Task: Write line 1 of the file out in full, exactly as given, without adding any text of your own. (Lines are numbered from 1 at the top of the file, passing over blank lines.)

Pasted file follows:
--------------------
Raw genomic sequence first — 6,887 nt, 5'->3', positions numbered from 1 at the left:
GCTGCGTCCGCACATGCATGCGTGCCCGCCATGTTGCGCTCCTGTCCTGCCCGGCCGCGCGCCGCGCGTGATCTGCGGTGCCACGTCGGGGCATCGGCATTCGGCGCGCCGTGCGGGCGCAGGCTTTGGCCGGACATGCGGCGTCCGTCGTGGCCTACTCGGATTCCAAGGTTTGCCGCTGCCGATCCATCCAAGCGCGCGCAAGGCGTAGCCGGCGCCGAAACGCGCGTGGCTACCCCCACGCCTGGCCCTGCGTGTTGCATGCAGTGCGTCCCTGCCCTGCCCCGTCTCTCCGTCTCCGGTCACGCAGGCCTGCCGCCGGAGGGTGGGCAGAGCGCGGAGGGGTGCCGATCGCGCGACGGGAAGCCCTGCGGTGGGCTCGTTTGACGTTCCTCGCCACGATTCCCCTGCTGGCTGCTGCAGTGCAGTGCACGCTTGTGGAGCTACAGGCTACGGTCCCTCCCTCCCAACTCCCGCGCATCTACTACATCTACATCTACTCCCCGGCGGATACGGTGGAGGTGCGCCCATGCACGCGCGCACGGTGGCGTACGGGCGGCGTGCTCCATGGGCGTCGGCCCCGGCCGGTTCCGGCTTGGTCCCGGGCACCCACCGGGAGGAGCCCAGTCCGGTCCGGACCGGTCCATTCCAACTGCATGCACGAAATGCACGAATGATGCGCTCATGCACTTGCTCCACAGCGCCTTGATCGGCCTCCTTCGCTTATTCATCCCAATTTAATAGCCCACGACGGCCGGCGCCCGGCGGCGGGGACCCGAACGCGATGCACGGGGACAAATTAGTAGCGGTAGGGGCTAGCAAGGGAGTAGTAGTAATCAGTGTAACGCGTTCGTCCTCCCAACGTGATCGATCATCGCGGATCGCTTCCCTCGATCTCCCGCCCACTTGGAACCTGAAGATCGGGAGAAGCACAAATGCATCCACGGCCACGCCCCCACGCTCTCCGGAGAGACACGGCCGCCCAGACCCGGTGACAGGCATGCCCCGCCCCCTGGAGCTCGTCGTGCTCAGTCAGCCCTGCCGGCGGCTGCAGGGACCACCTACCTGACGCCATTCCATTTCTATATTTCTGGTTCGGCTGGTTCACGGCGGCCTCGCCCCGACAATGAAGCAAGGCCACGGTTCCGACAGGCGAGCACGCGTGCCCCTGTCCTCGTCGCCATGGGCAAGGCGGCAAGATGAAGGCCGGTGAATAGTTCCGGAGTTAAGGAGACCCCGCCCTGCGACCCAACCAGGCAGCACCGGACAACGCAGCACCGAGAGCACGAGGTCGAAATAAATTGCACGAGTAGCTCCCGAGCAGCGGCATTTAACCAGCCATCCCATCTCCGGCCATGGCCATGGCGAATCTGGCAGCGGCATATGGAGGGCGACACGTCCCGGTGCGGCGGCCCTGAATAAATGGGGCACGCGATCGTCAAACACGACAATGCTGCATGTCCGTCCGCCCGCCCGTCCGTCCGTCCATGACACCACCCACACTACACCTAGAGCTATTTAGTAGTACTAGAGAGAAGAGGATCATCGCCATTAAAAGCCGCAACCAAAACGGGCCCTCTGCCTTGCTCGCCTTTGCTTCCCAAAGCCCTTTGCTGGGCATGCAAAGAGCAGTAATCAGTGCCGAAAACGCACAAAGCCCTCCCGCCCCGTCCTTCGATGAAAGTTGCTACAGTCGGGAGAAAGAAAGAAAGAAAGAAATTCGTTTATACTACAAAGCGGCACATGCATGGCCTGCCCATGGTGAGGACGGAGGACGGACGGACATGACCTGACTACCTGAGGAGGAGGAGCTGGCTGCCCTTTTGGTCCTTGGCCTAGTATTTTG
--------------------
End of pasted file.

Raw genomic sequence first — 6,887 nt, 5'->3', positions numbered from 1 at the left: